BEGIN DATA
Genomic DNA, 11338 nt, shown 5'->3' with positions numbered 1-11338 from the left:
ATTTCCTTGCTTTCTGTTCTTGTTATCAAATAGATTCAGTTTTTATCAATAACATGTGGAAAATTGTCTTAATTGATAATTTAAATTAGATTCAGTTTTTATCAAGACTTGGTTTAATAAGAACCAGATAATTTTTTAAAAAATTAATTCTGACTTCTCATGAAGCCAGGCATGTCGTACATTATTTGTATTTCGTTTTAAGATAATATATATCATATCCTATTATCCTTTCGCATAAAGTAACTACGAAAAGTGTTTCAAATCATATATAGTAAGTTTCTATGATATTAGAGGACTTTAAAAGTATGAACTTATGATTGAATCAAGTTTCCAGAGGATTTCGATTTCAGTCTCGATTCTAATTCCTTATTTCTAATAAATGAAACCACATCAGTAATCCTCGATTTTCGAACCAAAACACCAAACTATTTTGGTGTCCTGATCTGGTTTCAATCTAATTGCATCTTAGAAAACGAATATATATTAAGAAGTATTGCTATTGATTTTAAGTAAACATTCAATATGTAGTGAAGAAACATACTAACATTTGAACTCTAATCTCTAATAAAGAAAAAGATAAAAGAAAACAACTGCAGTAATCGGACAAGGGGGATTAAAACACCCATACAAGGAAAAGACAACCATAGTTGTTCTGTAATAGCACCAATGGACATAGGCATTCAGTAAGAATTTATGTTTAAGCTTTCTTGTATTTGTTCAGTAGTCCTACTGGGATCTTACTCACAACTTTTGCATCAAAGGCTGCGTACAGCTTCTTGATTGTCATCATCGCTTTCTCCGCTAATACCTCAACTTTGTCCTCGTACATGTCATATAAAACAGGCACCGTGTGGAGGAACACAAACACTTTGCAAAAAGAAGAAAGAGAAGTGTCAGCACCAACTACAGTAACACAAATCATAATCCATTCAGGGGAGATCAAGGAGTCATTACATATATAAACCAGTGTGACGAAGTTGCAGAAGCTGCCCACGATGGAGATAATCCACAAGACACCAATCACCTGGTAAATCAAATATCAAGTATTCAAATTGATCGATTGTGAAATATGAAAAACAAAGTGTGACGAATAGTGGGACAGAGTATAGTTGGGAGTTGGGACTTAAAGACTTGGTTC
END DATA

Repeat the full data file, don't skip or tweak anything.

Genomic DNA, 11338 nt, shown 5'->3' with positions numbered 1-11338 from the left:
ATTTCCTTGCTTTCTGTTCTTGTTATCAAATAGATTCAGTTTTTATCAATAACATGTGGAAAATTGTCTTAATTGATAATTTAAATTAGATTCAGTTTTTATCAAGACTTGGTTTAATAAGAACCAGATAATTTTTTAAAAAATTAATTCTGACTTCTCATGAAGCCAGGCATGTCGTACATTATTTGTATTTCGTTTTAAGATAATATATATCATATCCTATTATCCTTTCGCATAAAGTAACTACGAAAAGTGTTTCAAATCATATATAGTAAGTTTCTATGATATTAGAGGACTTTAAAAGTATGAACTTATGATTGAATCAAGTTTCCAGAGGATTTCGATTTCAGTCTCGATTCTAATTCCTTATTTCTAATAAATGAAACCACATCAGTAATCCTCGATTTTCGAACCAAAACACCAAACTATTTTGGTGTCCTGATCTGGTTTCAATCTAATTGCATCTTAGAAAACGAATATATATTAAGAAGTATTGCTATTGATTTTAAGTAAACATTCAATATGTAGTGAAGAAACATACTAACATTTGAACTCTAATCTCTAATAAAGAAAAAGATAAAAGAAAACAACTGCAGTAATCGGACAAGGGGGATTAAAACACCCATACAAGGAAAAGACAACCATAGTTGTTCTGTAATAGCACCAATGGACATAGGCATTCAGTAAGAATTTATGTTTAAGCTTTCTTGTATTTGTTCAGTAGTCCTACTGGGATCTTACTCACAACTTTTGCATCAAAGGCTGCGTACAGCTTCTTGATTGTCATCATCGCTTTCTCCGCTAATACCTCAACTTTGTCCTCGTACATGTCATATAAAACAGGCACCGTGTGGAGGAACACAAACACTTTGCAAAAAGAAGAAAGAGAAGTGTCAGCACCAACTACAGTAACACAAATCATAATCCATTCAGGGGAGATCAAGGAGTCATTACATATATAAACCAGTGTGACGAAGTTGCAGAAGCTGCCCACGATGGAGATAATCCACAAGACACCAATCACCTGGTAAATCAAATATCAAGTATTCAAATTGATCGATTGTGAAATATGAAAAACAAAGTGTGACGAATAGTGGGACAGAGTATAGTTGGGAGTTGGGACTTAAAGACTTGGTTC